Driver's EDitorial #04: Why Harvey, Why Now?
Our Driver’s EDitorial is a weekly column designed to express our opinion on something going on in Hollywood today. Sometimes we whine and complain about something we wish was different, other times we heap praise on the system for getting it right.
The soul of my inner-child let out a faint cry when I read the news that Steven Spielberg would be remaking the Jimmy Stewart classic, HARVEY, with Robert Downey Jr. attached to star. It’s not that I’m completely against remakes or that I feel HARVEY shouldn’t be remade. To be honest, I don’t care if HARVEY gets remade. Consider me numb to the countless Hollywood remakes and lack of originality and creativity that permeates through the town. I’ve been a movie fan for a long time and I’ve learned to accept those facts and deal with them. I just never thought that The Bearded One would succumb to the notion of remaking a classic film.
Steven Spielberg was a beacon of righteousness for those of us that demanded originality in our films. The man is a genius when it comes to making movies and if you sit down to compile a list of the best movies ever made, he will be on that list more than once. I have no problem saying he’s the greatest filmmaker of all time and his doodles on the back of a napkin are more creative than 90% of the directors working today. For the past 35+ years, he has been the spokesperson for great filmmaking. Face it; most directors would have been crucified for what he did to Indiana Jones last summer. But with Spielberg, we just assumed it was someone else’s fault.
With the remake of HARVEY on the way, it’s clear that something is going wrong. I don’t want to read too much into his choice, but I think there are a lot of questions that need to be asked. Why HARVEY? Why now? Is he out of ideas? Is HARVEY that special of a movie to him that he feels he needs to remake it? Why would the man who can have any script he wants choose to remake a classic movie like HARVEY? Is this Spielberg’s subtle way of telling the world that creativity is officially dead in Hollywood? Or is this his way of telling us that he’s done trying?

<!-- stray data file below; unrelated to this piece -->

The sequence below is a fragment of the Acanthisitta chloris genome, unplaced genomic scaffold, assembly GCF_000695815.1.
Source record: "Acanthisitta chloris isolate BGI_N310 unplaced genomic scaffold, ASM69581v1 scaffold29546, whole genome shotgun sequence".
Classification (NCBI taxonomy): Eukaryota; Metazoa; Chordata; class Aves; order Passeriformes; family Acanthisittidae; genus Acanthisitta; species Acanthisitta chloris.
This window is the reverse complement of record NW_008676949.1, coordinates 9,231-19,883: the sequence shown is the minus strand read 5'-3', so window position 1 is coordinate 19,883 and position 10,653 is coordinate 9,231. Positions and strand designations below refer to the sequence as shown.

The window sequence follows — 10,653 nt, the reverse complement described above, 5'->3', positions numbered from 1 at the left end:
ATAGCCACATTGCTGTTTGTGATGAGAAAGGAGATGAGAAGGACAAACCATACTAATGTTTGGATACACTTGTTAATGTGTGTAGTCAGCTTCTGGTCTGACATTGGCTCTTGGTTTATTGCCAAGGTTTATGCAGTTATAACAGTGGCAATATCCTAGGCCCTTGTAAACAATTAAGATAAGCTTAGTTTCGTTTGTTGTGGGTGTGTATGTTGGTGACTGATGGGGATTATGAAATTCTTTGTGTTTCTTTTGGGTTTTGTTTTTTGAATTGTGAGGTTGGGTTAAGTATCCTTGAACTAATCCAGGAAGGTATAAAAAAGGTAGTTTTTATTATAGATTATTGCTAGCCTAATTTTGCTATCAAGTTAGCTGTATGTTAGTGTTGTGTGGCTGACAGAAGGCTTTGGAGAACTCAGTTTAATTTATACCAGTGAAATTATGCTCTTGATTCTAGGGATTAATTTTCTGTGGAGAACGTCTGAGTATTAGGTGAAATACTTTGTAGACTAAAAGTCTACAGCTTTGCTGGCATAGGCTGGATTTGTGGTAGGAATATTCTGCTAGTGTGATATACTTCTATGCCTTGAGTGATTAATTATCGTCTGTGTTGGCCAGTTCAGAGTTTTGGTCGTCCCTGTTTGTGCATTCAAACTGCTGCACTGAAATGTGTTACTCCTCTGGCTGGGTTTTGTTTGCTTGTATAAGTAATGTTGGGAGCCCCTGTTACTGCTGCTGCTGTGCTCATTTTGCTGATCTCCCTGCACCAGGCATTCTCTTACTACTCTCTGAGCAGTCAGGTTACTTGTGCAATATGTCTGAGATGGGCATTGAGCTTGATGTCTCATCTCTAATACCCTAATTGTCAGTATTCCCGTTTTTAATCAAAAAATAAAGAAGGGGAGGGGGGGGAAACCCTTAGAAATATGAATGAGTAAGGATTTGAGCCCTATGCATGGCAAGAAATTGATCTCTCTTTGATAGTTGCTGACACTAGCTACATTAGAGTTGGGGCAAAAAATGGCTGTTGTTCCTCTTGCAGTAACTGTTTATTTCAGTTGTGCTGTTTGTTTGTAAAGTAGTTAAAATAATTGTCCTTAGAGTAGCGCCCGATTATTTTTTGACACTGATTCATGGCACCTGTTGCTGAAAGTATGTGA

It’s hard to say anything negative about your heroes, or at least it should be. The internet is filled with idiot fanboys that want to insult everything and everyone they can. Taking a negative stance just for the sake of taking it is the norm in today’s age of technology. The ramifications of this negativity are that public figures no longer care what the public thinks or says. George Lucas will ignore the internet community because he thinks fans just want to complain. Michael Bay ignores the complaints that his stories don’t always make sense. And Steven will probably ignore people when they tell him remaking HARVEY is a bad idea. But if there’s some chance that he does pay attention and is open to suggestions, let’s hope he follows up HARVEY with an original story that will make us remember that he’s not only a great director, he’s also a great filmmaker.